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FCW : March 30, 2016
BOB WOODS is president of Topside Consulting Group and former commissioner of the General Services Administration’s Federal Technology Service. Commentary | BOB WOODS The General Services Administration is working on the fourth-generation vehicle for obtaining telecommuni- cations services. Since at least the breakup of the old Bell Telephone network in the 1980s, the govern- ment has steadily shifted toward buying more and building less. The Enterprise Infrastructure Solutions (EIS) contract has just received bids for a $50 billion deal, but the hard work is just beginning. The last transition, from FTS 2001 to Networx, was a mess. Although it was the second and theoretically easier switch, it often looked like two baseball outfielders letting a ball drop between them because each assumed the other would catch it. The process took more than six years and cost the government more than $300 million in potential savings, according to a Govern- ment Accountability Office analysis. Although Networx has saved the government significant money, it didn’t come close to maximizing that potential and did not take early advantage of new technology and its capabilities. Fast-forward to today. The process to compete EIS has had some fresh thinking and innova- tion. Industry representatives were brought into discussions early. There were multiple industry days, blog posts, one-on-one company interchanges and industry work- groups. From the time the request for proposals was released until bids were submitted on Feb. 22, GSA answered more than 1,000 questions and posted each response on its Interact website. That’s the good news. The bad news is that GSA will announce the EIS winners early next year, and agencies must be ready to present their requirements and invento- ries and conduct a fair opportunity process to select the company that will provide their services. And then those agencies must go through the transition from their incumbent net- work services company to the new provider. The first question to ask is: Who is in charge? Is it GSA, the Office of Management and Budget or agen- cies themselves? What happens if an agency doesn’t make the transition in a timely fashion? Who’s account- able if there are system outages? How can GSA, a central agency with no enforcement powers, ensure that the transition is effectively planned and executed? The way to ensure those impor- tant questions are addressed is to provide clear rewards, punish- ments and incentives. GSA is not the agency to do that. GSA officials provide the infrastructure and central resources to execute the government’s policies, but having them send directives to Cabinet-level departments is like getting a letter from accounting on how to pros- ecute the war. First sergeants don’t take those letters seriously. Making EIS a success is going to take some top executive leadership. Saving a few billion dollars might not make much difference in the overall federal budget, but it does matter. Adopting more cost-effective network services boosts the govern- ment’s ability to serve the public, and it’s basically done on a self-fund- ing and sustainable basis because of the advances in the industry. Companies have invested tens of millions of dollars to bid on EIS. They rightfully believe the govern- ment has an opportunity to modern- ize its service delivery infrastructure with support from a robust telecom- munications sector. Yet all those opportunities could be squandered if agencies fail to move smartly. Letting the transi- tion again take six years would be a black mark on the government’s leadership capabilities. OMB is the oversight agency with the responsi- bility to ensure a quick transition. It should direct agencies to get it done and publish progress reports and let- ter grades on implementation. It would be a shame to let all the hard work that’s already happened go to waste. n We can’t afford another 6-year telecom transition Great progress has been made on the General Services Administration’s Enterprise Infrastructure Solutions contract, but the hard work has barely begun The last transition, from F TS 2001 to Networx , was a mess, and government missed out on more than $300 million in potential savings. 14 March 30, 2016 FCW.COM 0330fcw_014.indd 14 3/9/16 9:35 AM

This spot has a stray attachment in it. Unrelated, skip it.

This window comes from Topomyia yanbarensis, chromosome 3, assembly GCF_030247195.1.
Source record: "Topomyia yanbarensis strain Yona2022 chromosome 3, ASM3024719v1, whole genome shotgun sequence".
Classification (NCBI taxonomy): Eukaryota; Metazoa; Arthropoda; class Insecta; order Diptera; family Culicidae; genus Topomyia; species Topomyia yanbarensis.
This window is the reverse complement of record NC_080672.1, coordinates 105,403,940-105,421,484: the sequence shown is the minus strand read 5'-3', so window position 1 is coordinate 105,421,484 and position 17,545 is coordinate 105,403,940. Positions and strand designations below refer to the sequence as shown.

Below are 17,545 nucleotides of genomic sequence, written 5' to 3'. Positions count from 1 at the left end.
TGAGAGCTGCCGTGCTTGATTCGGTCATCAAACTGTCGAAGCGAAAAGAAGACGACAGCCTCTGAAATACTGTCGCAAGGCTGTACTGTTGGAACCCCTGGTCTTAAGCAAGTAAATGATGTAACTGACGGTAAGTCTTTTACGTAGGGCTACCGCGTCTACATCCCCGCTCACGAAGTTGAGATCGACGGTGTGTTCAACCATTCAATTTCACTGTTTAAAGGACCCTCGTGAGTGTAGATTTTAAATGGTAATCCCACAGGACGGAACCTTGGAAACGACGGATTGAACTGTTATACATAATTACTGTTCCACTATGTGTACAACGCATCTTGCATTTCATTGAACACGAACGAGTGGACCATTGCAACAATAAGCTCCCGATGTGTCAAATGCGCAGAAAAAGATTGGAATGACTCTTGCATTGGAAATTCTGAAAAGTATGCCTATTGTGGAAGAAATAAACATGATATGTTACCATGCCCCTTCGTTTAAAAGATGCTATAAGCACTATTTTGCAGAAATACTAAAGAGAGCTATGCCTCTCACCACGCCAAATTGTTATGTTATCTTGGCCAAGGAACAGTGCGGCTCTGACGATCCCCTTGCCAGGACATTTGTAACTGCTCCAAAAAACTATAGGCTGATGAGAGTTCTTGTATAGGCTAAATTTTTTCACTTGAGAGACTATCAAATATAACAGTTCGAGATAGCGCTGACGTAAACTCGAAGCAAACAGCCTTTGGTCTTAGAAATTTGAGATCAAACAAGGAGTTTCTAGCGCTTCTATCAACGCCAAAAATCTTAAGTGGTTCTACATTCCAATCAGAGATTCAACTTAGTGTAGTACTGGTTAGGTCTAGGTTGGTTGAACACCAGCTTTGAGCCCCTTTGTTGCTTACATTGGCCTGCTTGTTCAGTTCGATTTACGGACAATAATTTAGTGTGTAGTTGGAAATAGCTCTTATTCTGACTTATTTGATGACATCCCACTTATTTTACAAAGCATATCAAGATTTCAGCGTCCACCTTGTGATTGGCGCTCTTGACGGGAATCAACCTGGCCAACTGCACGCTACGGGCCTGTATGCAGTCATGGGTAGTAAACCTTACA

March 15, 2016
April 15, 2016